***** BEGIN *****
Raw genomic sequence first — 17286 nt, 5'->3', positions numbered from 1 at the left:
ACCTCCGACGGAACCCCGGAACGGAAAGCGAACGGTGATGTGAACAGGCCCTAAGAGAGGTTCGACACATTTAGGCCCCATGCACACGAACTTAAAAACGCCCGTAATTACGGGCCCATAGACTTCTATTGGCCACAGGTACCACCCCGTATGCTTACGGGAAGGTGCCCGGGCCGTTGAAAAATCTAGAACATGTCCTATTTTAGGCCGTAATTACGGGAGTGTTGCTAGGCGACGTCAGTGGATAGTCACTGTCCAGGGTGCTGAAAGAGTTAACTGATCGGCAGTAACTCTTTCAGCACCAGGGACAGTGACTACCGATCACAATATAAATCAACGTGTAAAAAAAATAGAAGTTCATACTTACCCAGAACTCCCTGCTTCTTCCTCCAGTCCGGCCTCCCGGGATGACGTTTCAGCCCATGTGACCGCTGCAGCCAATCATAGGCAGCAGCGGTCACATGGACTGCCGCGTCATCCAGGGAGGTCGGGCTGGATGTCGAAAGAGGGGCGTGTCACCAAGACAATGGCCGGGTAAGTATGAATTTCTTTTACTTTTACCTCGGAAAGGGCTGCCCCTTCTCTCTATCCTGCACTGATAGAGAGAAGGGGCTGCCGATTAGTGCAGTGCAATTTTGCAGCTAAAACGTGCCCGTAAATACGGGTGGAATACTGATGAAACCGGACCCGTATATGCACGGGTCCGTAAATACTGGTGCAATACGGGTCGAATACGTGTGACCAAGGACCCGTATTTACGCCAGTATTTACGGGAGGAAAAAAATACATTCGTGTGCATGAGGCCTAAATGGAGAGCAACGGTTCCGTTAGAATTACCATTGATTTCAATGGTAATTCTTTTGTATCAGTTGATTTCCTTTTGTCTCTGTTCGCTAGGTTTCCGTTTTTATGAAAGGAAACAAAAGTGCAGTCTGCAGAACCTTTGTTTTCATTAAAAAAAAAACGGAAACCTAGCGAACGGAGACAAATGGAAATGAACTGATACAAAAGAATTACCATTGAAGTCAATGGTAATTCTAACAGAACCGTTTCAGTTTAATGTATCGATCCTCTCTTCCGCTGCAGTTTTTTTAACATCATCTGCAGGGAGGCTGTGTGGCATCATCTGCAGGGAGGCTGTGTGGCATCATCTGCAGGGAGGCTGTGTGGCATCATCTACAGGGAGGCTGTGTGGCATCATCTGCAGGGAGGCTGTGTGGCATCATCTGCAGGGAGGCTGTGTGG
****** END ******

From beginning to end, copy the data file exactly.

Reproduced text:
Raw genomic sequence first — 17286 nt, 5'->3', positions numbered from 1 at the left:
ACCTCCGACGGAACCCCGGAACGGAAAGCGAACGGTGATGTGAACAGGCCCTAAGAGAGGTTCGACACATTTAGGCCCCATGCACACGAACTTAAAAACGCCCGTAATTACGGGCCCATAGACTTCTATTGGCCACAGGTACCACCCCGTATGCTTACGGGAAGGTGCCCGGGCCGTTGAAAAATCTAGAACATGTCCTATTTTAGGCCGTAATTACGGGAGTGTTGCTAGGCGACGTCAGTGGATAGTCACTGTCCAGGGTGCTGAAAGAGTTAACTGATCGGCAGTAACTCTTTCAGCACCAGGGACAGTGACTACCGATCACAATATAAATCAACGTGTAAAAAAAATAGAAGTTCATACTTACCCAGAACTCCCTGCTTCTTCCTCCAGTCCGGCCTCCCGGGATGACGTTTCAGCCCATGTGACCGCTGCAGCCAATCATAGGCAGCAGCGGTCACATGGACTGCCGCGTCATCCAGGGAGGTCGGGCTGGATGTCGAAAGAGGGGCGTGTCACCAAGACAATGGCCGGGTAAGTATGAATTTCTTTTACTTTTACCTCGGAAAGGGCTGCCCCTTCTCTCTATCCTGCACTGATAGAGAGAAGGGGCTGCCGATTAGTGCAGTGCAATTTTGCAGCTAAAACGTGCCCGTAAATACGGGTGGAATACTGATGAAACCGGACCCGTATATGCACGGGTCCGTAAATACTGGTGCAATACGGGTCGAATACGTGTGACCAAGGACCCGTATTTACGCCAGTATTTACGGGAGGAAAAAAATACATTCGTGTGCATGAGGCCTAAATGGAGAGCAACGGTTCCGTTAGAATTACCATTGATTTCAATGGTAATTCTTTTGTATCAGTTGATTTCCTTTTGTCTCTGTTCGCTAGGTTTCCGTTTTTATGAAAGGAAACAAAAGTGCAGTCTGCAGAACCTTTGTTTTCATTAAAAAAAAAACGGAAACCTAGCGAACGGAGACAAATGGAAATGAACTGATACAAAAGAATTACCATTGAAGTCAATGGTAATTCTAACAGAACCGTTTCAGTTTAATGTATCGATCCTCTCTTCCGCTGCAGTTTTTTTAACATCATCTGCAGGGAGGCTGTGTGGCATCATCTGCAGGGAGGCTGTGTGGCATCATCTGCAGGGAGGCTGTGTGGCATCATCTACAGGGAGGCTGTGTGGCATCATCTGCAGGGAGGCTGTGTGGCATCATCTGCAGGGAGGCTGTGTGG